I spent my entire career in the U.S. military and it was a life and mission I loved.  When I retired I was hoping to find something that would allow me to put into practice some of the leadership and management lessons I learned at the feet of wonderful leaders; and if I could do it in service to a cause I believed in, I would be doubly blessed.

When this opportunity at ASQ presented itself, I felt it would be a good fit, both in terms of what I could offer, and what I could learn.  The U.S. military, like any good military, runs on standards, qualifications, and certifications.  We do dangerous things in training and on operations, and they cannot be done safely and effectively if the standards are not well-defined, properly communicated, and rigorously adhered to.

ASQ feels like a good fit to me because I believe in what we are doing in the quality community.  I follow a CEO, Paul Borawski, whose strong but compassionate leadership and bold vision have made an indispensable contribution to ASQ.  We are making workplaces more effective, efficient, safer, and more in touch with the needs of the people who work there.  I like that mission.

When I started this job  I also knew I could learn a lot and I am learning every day.  I am a big believer in lifelong learning. Not only do I have an opportunity to lead a great organization and passionate community, but I’ve also been introduced to the incredible world of tools, techniques, and insights you possess.  I am proud to join you and lend whatever abilities I have to making ASQ bigger and better in every way I can.

How Do You “Sell” Quality?

In my role as CEO of ASQ, I have many opportunities to explain quality. And here and there I have a chance to “sell” quality to a decision-maker.  What happen as a result of these explanations and sales pitches is uncertain to me, but I welcome any opportunity to raise the voice of quality and spread the word.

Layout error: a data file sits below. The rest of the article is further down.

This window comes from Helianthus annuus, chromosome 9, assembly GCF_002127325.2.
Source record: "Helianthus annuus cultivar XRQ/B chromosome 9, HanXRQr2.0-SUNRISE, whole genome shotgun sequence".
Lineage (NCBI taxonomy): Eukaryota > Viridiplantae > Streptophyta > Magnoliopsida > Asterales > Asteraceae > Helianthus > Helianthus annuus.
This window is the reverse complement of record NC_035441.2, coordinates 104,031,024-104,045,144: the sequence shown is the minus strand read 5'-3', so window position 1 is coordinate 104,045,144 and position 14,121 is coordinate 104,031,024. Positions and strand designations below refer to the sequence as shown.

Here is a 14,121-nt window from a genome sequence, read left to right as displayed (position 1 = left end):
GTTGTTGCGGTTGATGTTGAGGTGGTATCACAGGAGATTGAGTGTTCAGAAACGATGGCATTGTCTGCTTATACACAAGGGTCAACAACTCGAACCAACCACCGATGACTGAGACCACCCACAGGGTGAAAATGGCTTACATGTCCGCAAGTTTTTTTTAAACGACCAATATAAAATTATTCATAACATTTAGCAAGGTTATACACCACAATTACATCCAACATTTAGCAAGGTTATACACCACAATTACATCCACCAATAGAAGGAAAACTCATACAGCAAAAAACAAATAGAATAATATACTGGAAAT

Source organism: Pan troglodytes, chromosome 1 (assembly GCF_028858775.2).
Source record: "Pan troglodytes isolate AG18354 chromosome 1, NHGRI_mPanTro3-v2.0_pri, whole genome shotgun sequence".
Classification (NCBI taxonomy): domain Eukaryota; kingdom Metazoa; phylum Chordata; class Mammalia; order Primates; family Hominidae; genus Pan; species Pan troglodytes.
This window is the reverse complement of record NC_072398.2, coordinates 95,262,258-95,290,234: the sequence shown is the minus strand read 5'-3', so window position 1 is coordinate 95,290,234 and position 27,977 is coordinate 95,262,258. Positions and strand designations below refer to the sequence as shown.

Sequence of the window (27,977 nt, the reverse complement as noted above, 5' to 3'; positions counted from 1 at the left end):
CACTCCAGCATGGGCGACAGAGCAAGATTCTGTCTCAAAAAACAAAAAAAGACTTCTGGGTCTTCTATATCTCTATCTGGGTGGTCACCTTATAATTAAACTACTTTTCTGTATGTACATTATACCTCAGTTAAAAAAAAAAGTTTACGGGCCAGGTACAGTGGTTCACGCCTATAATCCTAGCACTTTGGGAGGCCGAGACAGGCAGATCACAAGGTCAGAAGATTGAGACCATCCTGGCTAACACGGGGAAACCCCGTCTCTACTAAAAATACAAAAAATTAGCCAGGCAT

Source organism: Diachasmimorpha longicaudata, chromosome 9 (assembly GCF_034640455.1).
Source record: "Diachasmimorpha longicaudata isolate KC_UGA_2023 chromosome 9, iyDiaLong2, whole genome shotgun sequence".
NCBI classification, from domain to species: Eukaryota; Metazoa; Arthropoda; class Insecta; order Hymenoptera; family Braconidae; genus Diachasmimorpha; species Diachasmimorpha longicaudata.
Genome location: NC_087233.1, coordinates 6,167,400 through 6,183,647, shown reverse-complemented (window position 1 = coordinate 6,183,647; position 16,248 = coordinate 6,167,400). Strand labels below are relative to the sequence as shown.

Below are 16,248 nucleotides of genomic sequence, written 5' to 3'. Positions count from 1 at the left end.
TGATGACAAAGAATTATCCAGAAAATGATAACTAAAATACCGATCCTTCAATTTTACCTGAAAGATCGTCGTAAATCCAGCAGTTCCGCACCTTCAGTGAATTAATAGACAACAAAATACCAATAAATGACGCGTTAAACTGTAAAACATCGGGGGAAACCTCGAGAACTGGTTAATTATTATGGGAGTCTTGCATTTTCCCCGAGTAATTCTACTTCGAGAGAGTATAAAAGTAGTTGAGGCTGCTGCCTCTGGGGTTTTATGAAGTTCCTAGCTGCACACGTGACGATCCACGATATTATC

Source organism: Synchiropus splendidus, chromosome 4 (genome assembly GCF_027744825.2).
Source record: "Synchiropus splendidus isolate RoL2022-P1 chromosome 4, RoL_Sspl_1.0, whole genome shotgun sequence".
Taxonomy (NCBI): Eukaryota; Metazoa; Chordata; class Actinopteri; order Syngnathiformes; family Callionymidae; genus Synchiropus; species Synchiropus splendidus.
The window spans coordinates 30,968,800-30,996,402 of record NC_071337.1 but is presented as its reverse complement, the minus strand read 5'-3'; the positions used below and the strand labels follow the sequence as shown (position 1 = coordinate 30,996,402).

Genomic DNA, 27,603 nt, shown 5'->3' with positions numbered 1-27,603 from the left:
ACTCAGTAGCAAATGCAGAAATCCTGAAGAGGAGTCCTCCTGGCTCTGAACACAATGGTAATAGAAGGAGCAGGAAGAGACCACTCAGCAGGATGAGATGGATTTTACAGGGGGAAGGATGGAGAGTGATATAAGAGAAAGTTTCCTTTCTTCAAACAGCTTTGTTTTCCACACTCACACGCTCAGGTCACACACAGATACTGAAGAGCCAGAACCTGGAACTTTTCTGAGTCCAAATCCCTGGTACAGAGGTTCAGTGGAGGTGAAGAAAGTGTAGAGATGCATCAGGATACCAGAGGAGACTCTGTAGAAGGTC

I was in Stockholm, Sweden, last Wednesday, conducting a Future of Quality workshop for the Swedish Institute for Quality (SIQ.) Over the years I’ve conducted these workshops all over the world and we end the workshop with a question.  “Given all I’ve learned about the future of quality, and the changes in quality management that I can now anticipate, the pressing question I’d most like an answer to is….?”

Nearly every workshop will include some variation of this question.  How do I convince senior executives (often CEOs) and public officials that quality is important and an essential strategy for–pick your ending–performance excellence, competitiveness, growth, sustainability, survival, efficiency, effectiveness?

I know this question has plagued the quality community for close to 70 years.  I can hear the good Dr. Deming answer, “You don’t have to change (use quality). Survival isn’t mandatory.” Dr. Deming had a good way of challenging thought.

Those of you who “sell” quality, and have the opportunity to pitch to senior decision makers:  What have you found to be the essential answer? And for those who have the experience of taking the message globally, does the same pitch work everywhere, or do you have to adjust the story to accommodate cultural differences?

(I reference the Future of Quality workshop, which is based on the triennial ASQ Future of Quality Study. I also recommend a companion work by Greg Watson, Chairman of the International Academy of Quality.)